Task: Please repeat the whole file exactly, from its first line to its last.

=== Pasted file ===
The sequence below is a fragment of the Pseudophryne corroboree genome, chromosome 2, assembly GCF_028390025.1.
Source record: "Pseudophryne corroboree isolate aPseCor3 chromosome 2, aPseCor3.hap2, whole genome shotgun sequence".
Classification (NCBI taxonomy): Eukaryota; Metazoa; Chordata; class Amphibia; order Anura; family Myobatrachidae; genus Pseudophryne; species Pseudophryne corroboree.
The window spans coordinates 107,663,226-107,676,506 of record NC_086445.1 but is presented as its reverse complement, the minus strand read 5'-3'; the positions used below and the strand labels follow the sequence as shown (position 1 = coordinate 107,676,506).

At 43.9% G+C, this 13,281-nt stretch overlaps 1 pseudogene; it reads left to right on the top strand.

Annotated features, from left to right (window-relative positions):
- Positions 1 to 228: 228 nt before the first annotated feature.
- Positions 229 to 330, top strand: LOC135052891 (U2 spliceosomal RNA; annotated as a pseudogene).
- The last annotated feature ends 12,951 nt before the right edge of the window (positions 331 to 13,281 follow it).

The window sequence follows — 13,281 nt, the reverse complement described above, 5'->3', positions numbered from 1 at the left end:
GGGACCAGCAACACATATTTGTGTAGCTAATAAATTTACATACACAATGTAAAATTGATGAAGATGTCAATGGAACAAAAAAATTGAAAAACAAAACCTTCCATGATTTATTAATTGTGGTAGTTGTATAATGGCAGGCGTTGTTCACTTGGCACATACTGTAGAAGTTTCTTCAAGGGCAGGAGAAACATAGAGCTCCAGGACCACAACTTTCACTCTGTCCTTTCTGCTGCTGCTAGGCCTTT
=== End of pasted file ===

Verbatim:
The sequence below is a fragment of the Pseudophryne corroboree genome, chromosome 2, assembly GCF_028390025.1.
Source record: "Pseudophryne corroboree isolate aPseCor3 chromosome 2, aPseCor3.hap2, whole genome shotgun sequence".
Classification (NCBI taxonomy): Eukaryota; Metazoa; Chordata; class Amphibia; order Anura; family Myobatrachidae; genus Pseudophryne; species Pseudophryne corroboree.
The window spans coordinates 107,663,226-107,676,506 of record NC_086445.1 but is presented as its reverse complement, the minus strand read 5'-3'; the positions used below and the strand labels follow the sequence as shown (position 1 = coordinate 107,676,506).

At 43.9% G+C, this 13,281-nt stretch overlaps 1 pseudogene; it reads left to right on the top strand.

Annotated features, from left to right (window-relative positions):
- Positions 1 to 228: 228 nt before the first annotated feature.
- Positions 229 to 330, top strand: LOC135052891 (U2 spliceosomal RNA; annotated as a pseudogene).
- The last annotated feature ends 12,951 nt before the right edge of the window (positions 331 to 13,281 follow it).

The window sequence follows — 13,281 nt, the reverse complement described above, 5'->3', positions numbered from 1 at the left end:
GGGACCAGCAACACATATTTGTGTAGCTAATAAATTTACATACACAATGTAAAATTGATGAAGATGTCAATGGAACAAAAAAATTGAAAAACAAAACCTTCCATGATTTATTAATTGTGGTAGTTGTATAATGGCAGGCGTTGTTCACTTGGCACATACTGTAGAAGTTTCTTCAAGGGCAGGAGAAACATAGAGCTCCAGGACCACAACTTTCACTCTGTCCTTTCTGCTGCTGCTAGGCCTTT